Tonight are the Oscars awarded, in a big ceremony in the Kodak theatre in Los Angeles. So over the last week(s) many people have tried to predict who is going to win. But what do we need to consider? Three types of Oscar logic work kinda against each other this year:
Oscar logic number 1: there is almost always one big favourite. This year that favourite is Michel Hazanavicius’ almost-silent black-and-white film The Artist. Last year it was The King’s Speech. Crucially, this big favourite will win awards, in the wake of winning best picture, almost automatically. Best Director and Best Original (or adapted, depending on the film) Screenplay for instance. Or some technical awards that other films might be more deserving of. So there is a chance that The Artist, apart from winning Best Film, will also win Best Director, Best Original Screenplay, Best Music, Best Art Direction, Best Costumes, Best Editing and best Cinematography. And of course Best Actor for Jean Dujardin and Best Supporting Actress for Berenice Bejo.
Oscar logic number 2: The industry has certain demands. You wouldn’t believe it, but Hollywood thinks it is in crisis. Because of the economical crisis everwhere else of course, and because of piracy. So box office success and industrial demands do influence the votes. If a film has hardly been seen by anyone, then kiss your chances goodbye. Sorry Glenn Close (nominated for Albert Nobbs), but that is the deal. As to industrial demands: In 2009-10, Avatar broke all kinds of box office records. So it won awards. Technical ones, mostly, but still. In a strange, counter-sentimental move against Avatar and 3D the important prizes of 2010 were won by the little-seen The Hurt Locker. But this year 3D must be proven a viable option for the future, now that legendary directors Steven Spielberg and Martin Scorsese have adopted the format. Since Spielberg’s The Adventures of Tintin was criminally neglected by the Academy, Scorsese’s Hugo may have a shot at some prizes, especially Editing and Cinematography.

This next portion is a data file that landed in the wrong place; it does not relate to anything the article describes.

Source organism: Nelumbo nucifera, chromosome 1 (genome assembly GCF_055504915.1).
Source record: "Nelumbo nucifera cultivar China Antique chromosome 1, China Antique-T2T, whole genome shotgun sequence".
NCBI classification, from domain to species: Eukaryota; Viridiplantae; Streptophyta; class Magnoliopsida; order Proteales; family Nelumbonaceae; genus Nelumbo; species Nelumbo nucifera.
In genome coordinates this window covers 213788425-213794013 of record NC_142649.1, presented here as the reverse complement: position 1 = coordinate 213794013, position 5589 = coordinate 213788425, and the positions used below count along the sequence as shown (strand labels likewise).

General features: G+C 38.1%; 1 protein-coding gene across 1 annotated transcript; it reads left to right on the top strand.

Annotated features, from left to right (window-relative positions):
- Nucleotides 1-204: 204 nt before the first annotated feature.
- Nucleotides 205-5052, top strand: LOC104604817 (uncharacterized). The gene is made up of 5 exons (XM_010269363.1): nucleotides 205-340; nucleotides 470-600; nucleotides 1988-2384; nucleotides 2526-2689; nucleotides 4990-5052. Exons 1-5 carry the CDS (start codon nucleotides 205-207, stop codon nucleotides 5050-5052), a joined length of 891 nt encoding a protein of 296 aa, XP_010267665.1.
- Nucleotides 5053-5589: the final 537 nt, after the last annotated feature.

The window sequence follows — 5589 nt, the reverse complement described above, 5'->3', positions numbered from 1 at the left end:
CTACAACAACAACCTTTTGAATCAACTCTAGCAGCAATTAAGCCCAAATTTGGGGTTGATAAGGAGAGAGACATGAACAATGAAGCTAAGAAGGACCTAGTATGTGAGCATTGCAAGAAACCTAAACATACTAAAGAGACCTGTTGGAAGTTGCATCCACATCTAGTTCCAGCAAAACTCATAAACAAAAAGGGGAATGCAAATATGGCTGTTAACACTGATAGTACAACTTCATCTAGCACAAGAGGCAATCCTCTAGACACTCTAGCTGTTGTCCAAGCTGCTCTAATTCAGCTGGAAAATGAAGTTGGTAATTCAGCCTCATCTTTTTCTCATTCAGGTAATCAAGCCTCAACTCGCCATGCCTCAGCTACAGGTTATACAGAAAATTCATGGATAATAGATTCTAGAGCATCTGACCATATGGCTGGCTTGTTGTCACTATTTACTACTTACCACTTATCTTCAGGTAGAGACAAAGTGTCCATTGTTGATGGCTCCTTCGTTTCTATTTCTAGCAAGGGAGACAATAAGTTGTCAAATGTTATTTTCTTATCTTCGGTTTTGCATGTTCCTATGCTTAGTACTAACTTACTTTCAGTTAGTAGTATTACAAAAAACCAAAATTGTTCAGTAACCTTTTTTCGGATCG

Oscar logic number 3: On the wave of The Artist Dujardin and Bejo may win awards for their performances, but there are other factors to consider: Best Actor is a career prize. It usually goes to actors who have a long-standing reputation in Hollywood. To win, it has to be your time. Cue Jeff Bridges in 2010, Colin Firth in 2011 and now George Clooney in 2012. Or, very perhaps, Gary Oldman. In the supporting categories the Academy tends to reward eccentric, extravagant performances in socially ‘relevant’ films. So Mo’nique in 2010, for Precious, and Melissa Leo last year for The Fighter. And this year Octavia Spencer for The Help.
I do not know what will happen in Los Angeles tonight. But whatever the outcome, the three types of Oscar logic described above will play their parts.
Oscar logic number 4. Pixar wins Best Animated Film. Oh, wait, they are not nominated this year. ..